Universal jurisdiction — a really bad idea

Universal Jurisdiction sounds like such a great idea (well, to some people, anyway). One moral nation, acting for a moral world, can bring war criminals to justice, even when crimes are committed outside of its territory. You can understand why in principle this could be a good idea, especially if said war criminals are powerful enough in their own countries as to be untouchable. The concept has been supported by those watchdogs of international morality, the ‘human rights’ NGOs like Human Rights Watch, Amnesty International, etc.

Anybody that lives in the real world must know that the facts of international politics make the just application of this principle impossible. It would seem to me that anyone who has finished elementary school and read at least one history book would understand this, but apparently the people at the NGOs either don’t meet this standard or are dishonest. Judging by what they did with the war in Gaza, I vote for the latter.

The fatal defect of this idea is that it is based on analogy to criminal law inside a jurisdiction, where there is, at least in the best circumstances, a disinterested justice system and rules of evidence and of judgment intended to ensure fairness. For example, in our courts hearsay is not admitted as evidence, and juries are selected in ways designed to produce impartiality. Even rules for determining probable cause for an arrest are stringent. But this is exactly what isn’t the case in the international arena.

Take, for example, the Goldstone report, based on (read: copied from) mendacious NGO reports, which is cited as ‘evidence’ for the prosecution of various Israeli officials in such countries as the UK and Spain. Palestinian ‘witnesses’ spoke to NGO representatives in the presence of Hamas operatives, their words were taken as fact and duly appeared in the Goldstone report.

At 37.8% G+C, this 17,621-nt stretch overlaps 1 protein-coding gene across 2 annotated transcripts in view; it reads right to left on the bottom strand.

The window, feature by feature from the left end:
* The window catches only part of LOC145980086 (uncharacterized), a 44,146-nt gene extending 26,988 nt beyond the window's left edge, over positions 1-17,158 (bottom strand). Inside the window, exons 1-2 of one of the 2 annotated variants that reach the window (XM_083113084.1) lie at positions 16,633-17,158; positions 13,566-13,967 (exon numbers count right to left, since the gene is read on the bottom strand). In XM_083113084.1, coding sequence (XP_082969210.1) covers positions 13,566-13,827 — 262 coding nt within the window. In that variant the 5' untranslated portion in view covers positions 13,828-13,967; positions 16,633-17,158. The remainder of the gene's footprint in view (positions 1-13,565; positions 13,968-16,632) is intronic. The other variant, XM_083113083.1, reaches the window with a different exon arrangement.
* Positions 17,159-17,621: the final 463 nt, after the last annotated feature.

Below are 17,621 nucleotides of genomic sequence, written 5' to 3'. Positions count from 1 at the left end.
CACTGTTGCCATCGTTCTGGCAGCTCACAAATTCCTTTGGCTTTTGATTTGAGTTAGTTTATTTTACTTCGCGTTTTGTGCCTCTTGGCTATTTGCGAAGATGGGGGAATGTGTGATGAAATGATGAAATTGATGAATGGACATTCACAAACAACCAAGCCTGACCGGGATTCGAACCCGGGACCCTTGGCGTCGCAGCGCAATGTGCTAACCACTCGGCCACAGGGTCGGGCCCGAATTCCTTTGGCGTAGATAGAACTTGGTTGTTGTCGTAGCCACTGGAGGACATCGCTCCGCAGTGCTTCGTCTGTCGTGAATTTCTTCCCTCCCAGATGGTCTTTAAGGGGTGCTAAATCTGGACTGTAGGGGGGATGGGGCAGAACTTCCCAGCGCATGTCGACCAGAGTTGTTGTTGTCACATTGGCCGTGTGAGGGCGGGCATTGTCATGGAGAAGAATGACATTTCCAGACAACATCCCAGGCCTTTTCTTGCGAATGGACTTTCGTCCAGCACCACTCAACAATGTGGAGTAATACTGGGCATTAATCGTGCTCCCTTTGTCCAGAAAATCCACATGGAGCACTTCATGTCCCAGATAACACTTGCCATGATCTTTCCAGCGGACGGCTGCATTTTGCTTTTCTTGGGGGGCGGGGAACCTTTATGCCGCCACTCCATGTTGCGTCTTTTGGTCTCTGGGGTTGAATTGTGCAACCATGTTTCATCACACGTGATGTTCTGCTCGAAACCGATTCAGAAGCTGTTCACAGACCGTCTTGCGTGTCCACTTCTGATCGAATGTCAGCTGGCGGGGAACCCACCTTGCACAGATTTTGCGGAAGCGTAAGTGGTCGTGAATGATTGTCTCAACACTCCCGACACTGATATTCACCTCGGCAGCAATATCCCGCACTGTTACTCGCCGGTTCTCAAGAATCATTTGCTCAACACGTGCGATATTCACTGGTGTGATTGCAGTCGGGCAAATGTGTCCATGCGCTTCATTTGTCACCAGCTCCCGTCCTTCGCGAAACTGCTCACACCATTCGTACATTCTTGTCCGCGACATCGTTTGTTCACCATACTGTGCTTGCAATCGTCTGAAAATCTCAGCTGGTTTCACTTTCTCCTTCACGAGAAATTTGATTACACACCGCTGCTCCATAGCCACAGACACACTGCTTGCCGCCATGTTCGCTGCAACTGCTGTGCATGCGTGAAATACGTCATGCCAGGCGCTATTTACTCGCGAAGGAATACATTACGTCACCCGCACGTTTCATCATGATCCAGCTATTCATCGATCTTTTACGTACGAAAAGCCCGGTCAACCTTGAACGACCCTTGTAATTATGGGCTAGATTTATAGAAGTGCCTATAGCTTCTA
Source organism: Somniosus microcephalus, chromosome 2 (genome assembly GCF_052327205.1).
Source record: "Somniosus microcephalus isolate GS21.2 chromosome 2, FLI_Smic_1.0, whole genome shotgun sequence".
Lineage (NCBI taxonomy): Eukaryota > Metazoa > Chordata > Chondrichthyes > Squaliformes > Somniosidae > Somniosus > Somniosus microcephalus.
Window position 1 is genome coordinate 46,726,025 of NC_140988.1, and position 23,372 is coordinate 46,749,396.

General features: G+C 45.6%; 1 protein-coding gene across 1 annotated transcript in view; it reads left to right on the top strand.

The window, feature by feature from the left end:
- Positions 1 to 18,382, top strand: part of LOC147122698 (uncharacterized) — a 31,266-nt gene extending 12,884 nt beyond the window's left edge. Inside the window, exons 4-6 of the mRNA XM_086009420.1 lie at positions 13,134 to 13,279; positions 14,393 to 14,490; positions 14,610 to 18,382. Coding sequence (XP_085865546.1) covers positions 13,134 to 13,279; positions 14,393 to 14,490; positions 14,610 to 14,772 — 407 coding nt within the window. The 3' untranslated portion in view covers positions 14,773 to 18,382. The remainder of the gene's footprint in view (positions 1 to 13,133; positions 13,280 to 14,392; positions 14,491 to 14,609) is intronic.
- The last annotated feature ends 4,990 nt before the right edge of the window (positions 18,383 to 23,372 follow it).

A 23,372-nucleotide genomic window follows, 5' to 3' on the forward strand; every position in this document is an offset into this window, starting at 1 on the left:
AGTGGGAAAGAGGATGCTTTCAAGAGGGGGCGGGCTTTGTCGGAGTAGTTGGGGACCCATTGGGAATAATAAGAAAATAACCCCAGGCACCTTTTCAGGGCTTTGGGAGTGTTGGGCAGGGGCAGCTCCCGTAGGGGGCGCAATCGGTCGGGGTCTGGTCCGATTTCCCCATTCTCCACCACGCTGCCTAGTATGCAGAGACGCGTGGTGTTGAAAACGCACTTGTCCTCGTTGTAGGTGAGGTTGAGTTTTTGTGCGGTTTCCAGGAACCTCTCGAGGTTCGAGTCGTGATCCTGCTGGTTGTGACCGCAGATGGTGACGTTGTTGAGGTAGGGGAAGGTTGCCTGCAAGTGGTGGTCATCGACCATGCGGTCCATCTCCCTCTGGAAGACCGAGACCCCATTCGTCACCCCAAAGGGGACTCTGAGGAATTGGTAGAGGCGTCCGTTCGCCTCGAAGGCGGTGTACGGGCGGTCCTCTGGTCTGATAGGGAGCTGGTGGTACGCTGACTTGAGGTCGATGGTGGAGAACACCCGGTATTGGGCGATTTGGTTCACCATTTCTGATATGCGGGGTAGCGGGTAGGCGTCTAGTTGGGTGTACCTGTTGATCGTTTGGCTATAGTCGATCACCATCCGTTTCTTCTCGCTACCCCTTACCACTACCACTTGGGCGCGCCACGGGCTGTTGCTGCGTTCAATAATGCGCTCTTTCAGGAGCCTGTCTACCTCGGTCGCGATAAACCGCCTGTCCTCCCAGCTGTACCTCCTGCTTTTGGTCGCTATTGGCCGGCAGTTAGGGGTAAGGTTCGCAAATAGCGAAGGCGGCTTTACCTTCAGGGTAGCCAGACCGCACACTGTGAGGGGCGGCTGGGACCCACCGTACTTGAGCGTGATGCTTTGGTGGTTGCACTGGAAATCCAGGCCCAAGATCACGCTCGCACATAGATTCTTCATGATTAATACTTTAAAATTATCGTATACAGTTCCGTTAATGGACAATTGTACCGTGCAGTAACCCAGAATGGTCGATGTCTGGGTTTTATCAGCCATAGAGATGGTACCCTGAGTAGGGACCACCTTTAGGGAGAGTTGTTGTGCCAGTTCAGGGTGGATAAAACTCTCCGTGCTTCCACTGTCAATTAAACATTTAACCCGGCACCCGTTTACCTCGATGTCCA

Now add to this the fact that we do not live in a normal time, with its ‘normal’ collection of more or less violent international conflicts. Rather, we live at a time which is gripped by a hysterical anti-Zionism, a product of

  • Muslim rejection of a Jewish state inside dar al-Islam,
  • the vestiges of Soviet polarization of the Mideast conflict,
  • Arab and Iranian use of conflict with Israel as a domestic issue,
  • Western interest in sucking up to Mideast oil producers,
  • the guilt-driven obsession of the Left to cleave to the oppressed of the third world,
  • European guilt for the Holocaust,
  • and a big helping of good old Jew hatred.

So the idea that Palestinian activists in the UK, for example, could file a complaint against Tzipi Livni, the former Israeli Foreign Minister, which could actually result in her arrest if she visits the UK, seems perfectly natural to the NGO-heads, British Muslims, and some feminists.

In attempt to turn the tables, some Israelis who were injured by Hamas rockets have petitioned Belgium to try Hamas leaders for their actions. I think that’s a really poor idea. The concept of universal jurisdiction is stupid whichever way it cuts.

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One Response to “Universal jurisdiction — a really bad idea”

  1. Shalom Freedman says:

    While I agree wholeheartedly with the main argument here I am not absolutely sure about the petition of the Israeli terror victims to the Belgian court. If a whole host of similar petitions were able to be made and various Arab and Islamic leaders were made uncomfortable this might mean that they would discourage the process from their side. This however, I admit ,is probably very unlikely.